Snap the best candid and posed shots of your kids at home with tricks from PhotoOp NYC photographer Robert DeSantos.
What are ways to get quality posed shots of my kids at home?
Posed shots are trickier with kids. Kids want to move around all the time so it can be difficult. For younger kids, I put a “magic dot” on the floor and say, “Can you sit on it? Make it disappear?” Or I’ll get them to sit, give a high-five and then take it away. Of course, if it’s a baby who is 6-8 months, it’s super easy: You just sit them down and they’re posed!
How do I get natural, candid photos of my kids?
Cover contest winner Max and PhotoOp NYC photographer Rob DeSantos muck it up between shots at our cover shoot.
The goal is to get your child to be in his own element. When they don’t realize that you’re there, that’s what you want. Let them play, let them do their own thing. Try to stick to the side and let them envelop themselves in their own activity.
When you have a second person or an assistant [another parent], he or she will be the one that kind of jumps in and interacts with the kids. We play tickle games all the time just to get an expression out of the child, and the child doesn’t look at the camera. That gives you more of a candid quality.
When I shoot, I shoot solo and I’ve just developed a way to be quick. I play games, get down to a kid’s level. Do anything silly to make a kid laugh—high-five jokes, fart jokes. You just have to relate to them at that level. Remember that tickling always works. Candid photos show more personality, who a person really is.
Can you suggest good backdrops to use that I already have in my house?
My favorite thing in homes is to use window or natural light. You can use any blank or colored wall or if you have a yard, all that greenery in the backyard is perfect too.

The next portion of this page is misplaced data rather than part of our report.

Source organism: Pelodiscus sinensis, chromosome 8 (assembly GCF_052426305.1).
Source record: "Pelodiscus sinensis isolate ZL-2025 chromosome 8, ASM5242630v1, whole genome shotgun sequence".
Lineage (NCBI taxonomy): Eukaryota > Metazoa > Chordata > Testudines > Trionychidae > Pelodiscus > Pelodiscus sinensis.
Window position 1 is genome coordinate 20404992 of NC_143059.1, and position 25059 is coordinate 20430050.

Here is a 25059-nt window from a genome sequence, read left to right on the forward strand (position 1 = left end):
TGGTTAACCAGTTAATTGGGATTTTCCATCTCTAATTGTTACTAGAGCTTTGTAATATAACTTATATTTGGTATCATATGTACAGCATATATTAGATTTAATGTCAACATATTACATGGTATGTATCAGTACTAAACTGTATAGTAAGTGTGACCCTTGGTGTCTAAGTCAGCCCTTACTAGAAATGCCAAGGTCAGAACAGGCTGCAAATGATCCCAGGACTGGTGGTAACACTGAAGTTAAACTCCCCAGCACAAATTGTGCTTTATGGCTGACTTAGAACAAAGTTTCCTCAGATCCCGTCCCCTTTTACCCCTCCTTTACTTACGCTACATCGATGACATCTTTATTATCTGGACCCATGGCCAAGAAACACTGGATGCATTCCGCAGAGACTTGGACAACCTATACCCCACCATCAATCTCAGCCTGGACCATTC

There are two times of the day the light is best—in the morning right when the sun comes up and when the sun is setting. These are known as the magic hours. If you don’t have the luxury of waking up at 6am, you can put a light-colored or white sheet in front of the window at any time of day and this softens or diffuses the light.
Hardwood floors or cool tiles work well for above-the-head shots.
Keep in mind to not have anything distracting. Don’t make the background too busy. Make the focus the child, and always focus on the eyes. The eyes should be the sharpest in all your photos.
Think about what’s going to tell a story about your child. If your son is a big Yankees or Mets fan, throw in a team jersey and have your child hold a baseball with a bat nearby. Don’t mix and mash stuff just for the sake of throwing it into the photo, though.
Rob DeSantos is a photographer at PhotoOp NYC, the studio behind our cover shoot. Specializing in family portraits, PhotoOp NYC has locations on the Upper East and West sides of Manhattan. DeSantos has been a photographer for five years and is also a digital artist.